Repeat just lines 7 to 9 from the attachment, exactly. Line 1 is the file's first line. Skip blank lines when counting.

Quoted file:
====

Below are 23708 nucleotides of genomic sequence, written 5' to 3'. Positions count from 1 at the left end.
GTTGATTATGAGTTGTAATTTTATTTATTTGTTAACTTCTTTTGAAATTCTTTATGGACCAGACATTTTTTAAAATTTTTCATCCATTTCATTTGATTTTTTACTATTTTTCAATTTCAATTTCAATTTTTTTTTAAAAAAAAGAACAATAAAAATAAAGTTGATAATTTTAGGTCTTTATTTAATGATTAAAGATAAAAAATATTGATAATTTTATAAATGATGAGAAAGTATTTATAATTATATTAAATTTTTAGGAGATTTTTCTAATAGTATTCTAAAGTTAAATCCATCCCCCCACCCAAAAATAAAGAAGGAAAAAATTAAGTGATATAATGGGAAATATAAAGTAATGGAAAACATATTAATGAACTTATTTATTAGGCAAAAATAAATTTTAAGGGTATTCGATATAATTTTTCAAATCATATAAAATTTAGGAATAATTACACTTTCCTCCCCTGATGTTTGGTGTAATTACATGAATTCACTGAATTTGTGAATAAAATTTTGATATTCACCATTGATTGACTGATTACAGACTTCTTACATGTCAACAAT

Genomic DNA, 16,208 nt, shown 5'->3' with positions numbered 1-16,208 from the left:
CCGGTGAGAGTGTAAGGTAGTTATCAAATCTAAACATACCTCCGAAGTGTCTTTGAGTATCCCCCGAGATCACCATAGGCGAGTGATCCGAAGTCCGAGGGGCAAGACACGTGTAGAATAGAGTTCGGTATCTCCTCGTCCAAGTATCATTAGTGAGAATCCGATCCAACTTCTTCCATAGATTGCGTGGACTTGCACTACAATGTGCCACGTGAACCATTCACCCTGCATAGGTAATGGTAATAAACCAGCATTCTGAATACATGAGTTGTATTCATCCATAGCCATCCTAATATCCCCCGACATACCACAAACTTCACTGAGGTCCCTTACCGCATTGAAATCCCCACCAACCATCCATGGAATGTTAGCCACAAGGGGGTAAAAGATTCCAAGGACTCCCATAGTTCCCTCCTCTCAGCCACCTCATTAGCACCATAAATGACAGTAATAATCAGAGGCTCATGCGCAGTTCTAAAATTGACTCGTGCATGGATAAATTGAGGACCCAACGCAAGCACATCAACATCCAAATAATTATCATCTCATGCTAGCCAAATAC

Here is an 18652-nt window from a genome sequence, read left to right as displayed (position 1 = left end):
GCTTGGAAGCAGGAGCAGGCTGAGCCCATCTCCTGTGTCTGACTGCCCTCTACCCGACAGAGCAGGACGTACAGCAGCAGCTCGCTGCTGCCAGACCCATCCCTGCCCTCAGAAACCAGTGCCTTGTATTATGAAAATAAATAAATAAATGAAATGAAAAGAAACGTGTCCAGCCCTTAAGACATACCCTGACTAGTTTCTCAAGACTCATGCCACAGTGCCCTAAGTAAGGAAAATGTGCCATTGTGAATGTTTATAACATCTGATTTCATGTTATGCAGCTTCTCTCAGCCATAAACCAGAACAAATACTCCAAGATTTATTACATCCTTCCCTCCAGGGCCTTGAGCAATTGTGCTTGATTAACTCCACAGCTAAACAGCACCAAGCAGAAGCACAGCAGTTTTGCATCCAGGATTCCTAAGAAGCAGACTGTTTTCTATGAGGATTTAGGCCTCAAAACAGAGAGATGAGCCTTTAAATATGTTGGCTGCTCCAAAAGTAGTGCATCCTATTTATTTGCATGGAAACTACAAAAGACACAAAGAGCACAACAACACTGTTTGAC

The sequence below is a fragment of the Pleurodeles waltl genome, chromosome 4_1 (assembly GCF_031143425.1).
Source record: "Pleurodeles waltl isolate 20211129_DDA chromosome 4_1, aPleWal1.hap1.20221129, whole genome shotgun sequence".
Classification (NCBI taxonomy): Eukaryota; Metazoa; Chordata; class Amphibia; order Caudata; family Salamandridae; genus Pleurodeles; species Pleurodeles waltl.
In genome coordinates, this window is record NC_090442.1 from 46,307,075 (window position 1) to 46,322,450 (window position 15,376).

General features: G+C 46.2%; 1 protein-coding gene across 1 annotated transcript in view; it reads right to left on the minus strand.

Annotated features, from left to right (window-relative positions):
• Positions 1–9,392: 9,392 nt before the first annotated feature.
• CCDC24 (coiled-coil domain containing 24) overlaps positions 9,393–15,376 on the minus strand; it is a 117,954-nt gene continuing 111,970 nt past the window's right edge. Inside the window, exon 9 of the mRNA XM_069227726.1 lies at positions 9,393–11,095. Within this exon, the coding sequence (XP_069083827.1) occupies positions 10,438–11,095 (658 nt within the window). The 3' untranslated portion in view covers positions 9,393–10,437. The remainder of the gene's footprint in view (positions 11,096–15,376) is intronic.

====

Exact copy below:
The sequence below is a fragment of the Pleurodeles waltl genome, chromosome 4_1 (assembly GCF_031143425.1).
Source record: "Pleurodeles waltl isolate 20211129_DDA chromosome 4_1, aPleWal1.hap1.20221129, whole genome shotgun sequence".
Classification (NCBI taxonomy): Eukaryota; Metazoa; Chordata; class Amphibia; order Caudata; family Salamandridae; genus Pleurodeles; species Pleurodeles waltl.